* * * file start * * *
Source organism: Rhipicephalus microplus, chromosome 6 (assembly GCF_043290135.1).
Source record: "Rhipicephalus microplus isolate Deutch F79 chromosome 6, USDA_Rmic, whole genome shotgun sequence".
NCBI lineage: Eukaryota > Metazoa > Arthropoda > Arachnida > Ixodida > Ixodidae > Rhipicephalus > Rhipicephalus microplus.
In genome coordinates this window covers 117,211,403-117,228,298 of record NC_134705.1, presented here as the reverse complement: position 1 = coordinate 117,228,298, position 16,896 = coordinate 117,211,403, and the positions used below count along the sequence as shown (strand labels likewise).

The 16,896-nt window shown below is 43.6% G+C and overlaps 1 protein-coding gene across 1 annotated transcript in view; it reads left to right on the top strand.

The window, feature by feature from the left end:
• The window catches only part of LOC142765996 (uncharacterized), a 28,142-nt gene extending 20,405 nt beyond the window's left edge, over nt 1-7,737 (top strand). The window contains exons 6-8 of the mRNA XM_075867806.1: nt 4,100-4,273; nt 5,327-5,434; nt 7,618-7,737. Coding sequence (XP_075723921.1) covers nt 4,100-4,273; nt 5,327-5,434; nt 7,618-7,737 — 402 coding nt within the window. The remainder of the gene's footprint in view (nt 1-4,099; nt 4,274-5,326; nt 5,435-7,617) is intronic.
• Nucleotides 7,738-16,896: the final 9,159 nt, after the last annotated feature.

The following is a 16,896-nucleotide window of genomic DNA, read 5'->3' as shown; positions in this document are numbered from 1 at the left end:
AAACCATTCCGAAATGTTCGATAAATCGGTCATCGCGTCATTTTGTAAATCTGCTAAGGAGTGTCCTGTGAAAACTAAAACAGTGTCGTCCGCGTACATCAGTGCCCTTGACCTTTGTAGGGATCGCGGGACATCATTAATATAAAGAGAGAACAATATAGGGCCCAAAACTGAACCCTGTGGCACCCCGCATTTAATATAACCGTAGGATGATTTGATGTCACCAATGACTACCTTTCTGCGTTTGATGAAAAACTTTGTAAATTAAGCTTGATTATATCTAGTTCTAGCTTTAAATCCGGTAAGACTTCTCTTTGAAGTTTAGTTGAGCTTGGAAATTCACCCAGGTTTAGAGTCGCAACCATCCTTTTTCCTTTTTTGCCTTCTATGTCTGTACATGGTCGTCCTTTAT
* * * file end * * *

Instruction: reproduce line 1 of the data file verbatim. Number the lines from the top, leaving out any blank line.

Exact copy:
Source organism: Rhipicephalus microplus, chromosome 6 (assembly GCF_043290135.1).